To claim that Life and Fate is a war novel is to reawaken all the old comparisons with War and Peace, as well as to confine Vassily Grossman’s great book to the limits of a genre, and a predictably repetitive one at that: Stalingrad here means something else, as I will try to show. Nor is it satisfactory to add it to the burgeoning list of holocaust literature, a genre of which much the same could be said but which is historically anachronistic as a label for a book written in the 1950s. Meanwhile, the translator has taken innumerable diatribes on freedom in the novel to justify the characterization of Grossman as a dissident, forgetting Adorno’s maxim that the ideas in a work are its raw material and not its meaning, and also ignoring the historical emergence of this term only later, in the 1960s, when it was borrowed from the Western languages. It would be desirable, if possible, to dissolve such inevitable Cold War accretions by taking a more formalist approach to this historical novel about the years 1942–43. For now, let us note that the crematoria at Auschwitz entered into operation in September 1941, some three months after the German invasion of the Soviet Union. The Soviet government was evacuated to Kuibyshev in October of that year—Stalin himself remaining behind and sleeping at night in the deepest level of the Moscow metro. The German army, on its way to new sources of energy in the oil-fields of the Caucasus, arrived at the Volga city of Stalingrad on 23 August 1942. The action of the novel takes place within these three coordinates.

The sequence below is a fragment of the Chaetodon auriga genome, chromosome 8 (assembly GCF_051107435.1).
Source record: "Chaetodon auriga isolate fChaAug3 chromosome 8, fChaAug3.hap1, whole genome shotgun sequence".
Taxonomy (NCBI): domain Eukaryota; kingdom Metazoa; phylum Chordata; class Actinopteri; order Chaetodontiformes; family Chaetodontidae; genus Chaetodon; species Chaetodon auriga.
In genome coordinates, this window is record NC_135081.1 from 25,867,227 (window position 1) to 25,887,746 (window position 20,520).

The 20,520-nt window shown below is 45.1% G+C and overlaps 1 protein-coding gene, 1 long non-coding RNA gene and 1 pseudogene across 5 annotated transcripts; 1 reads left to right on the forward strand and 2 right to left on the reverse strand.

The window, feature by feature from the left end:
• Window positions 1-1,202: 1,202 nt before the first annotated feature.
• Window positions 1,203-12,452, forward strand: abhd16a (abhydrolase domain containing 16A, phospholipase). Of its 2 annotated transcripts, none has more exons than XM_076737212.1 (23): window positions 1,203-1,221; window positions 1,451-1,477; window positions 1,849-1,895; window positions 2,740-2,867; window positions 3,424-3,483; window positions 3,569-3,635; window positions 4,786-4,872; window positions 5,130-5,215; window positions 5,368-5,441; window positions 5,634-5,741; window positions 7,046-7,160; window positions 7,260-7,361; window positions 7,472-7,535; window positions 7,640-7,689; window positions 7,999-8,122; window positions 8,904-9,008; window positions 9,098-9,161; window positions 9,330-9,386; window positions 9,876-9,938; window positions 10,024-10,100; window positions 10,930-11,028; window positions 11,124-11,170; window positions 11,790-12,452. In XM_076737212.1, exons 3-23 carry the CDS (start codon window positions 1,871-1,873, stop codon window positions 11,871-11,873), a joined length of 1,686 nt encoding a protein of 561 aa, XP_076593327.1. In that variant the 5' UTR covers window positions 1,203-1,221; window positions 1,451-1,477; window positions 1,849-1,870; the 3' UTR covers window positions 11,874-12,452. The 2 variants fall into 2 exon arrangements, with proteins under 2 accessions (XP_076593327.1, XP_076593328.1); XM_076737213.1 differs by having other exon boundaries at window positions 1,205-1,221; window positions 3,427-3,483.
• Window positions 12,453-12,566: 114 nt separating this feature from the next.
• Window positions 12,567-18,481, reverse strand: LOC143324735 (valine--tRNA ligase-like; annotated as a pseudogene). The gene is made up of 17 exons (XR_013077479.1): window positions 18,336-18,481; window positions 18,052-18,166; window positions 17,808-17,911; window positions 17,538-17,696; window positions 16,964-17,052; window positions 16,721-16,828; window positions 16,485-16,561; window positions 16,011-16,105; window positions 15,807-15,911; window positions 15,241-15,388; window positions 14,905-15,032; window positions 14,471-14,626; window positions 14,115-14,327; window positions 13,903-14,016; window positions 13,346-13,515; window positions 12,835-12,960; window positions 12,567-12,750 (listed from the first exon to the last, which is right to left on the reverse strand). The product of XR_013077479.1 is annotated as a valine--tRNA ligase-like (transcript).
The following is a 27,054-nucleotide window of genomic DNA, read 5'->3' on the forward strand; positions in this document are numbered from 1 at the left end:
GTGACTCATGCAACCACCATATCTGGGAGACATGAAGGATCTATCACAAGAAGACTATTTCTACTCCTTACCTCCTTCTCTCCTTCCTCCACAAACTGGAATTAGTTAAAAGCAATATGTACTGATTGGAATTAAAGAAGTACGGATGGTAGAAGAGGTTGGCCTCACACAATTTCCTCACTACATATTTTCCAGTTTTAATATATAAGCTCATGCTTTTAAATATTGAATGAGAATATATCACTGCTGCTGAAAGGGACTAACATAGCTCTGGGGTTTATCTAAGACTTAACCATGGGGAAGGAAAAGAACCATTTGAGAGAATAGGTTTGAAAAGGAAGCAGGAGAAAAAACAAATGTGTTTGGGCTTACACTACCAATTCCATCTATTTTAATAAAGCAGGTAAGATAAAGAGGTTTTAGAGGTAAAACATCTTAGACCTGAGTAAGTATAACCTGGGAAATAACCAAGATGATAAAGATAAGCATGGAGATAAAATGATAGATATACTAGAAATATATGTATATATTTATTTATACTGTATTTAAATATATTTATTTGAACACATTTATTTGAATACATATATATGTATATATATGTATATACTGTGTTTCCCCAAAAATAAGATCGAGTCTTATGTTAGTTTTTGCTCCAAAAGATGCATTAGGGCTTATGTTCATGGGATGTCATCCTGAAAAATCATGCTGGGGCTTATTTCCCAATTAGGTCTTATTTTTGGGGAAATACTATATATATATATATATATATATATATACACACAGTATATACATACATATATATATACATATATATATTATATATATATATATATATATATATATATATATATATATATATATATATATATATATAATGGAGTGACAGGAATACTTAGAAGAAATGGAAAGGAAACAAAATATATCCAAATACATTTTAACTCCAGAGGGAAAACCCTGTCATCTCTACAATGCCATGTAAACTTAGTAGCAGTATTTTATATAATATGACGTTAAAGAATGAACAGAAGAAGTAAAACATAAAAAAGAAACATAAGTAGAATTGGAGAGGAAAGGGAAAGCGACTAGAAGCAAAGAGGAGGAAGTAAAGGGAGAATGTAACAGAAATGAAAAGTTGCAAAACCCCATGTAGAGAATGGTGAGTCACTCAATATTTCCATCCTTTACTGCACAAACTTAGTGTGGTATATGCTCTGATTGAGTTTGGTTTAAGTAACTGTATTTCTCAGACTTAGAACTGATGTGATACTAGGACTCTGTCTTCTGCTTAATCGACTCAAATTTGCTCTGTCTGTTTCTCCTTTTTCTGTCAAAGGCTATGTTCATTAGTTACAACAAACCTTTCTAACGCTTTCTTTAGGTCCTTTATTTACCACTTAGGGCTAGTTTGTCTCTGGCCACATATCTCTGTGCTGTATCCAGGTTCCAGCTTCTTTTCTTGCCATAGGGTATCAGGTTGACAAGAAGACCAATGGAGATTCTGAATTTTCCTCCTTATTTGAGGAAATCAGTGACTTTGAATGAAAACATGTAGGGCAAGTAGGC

|Número do artigo||13|
|Número de páginas||93|
|Revista||New Left Review|
|Número de emissão||no.95|
|Estado da publicação||Published - set 1 2015|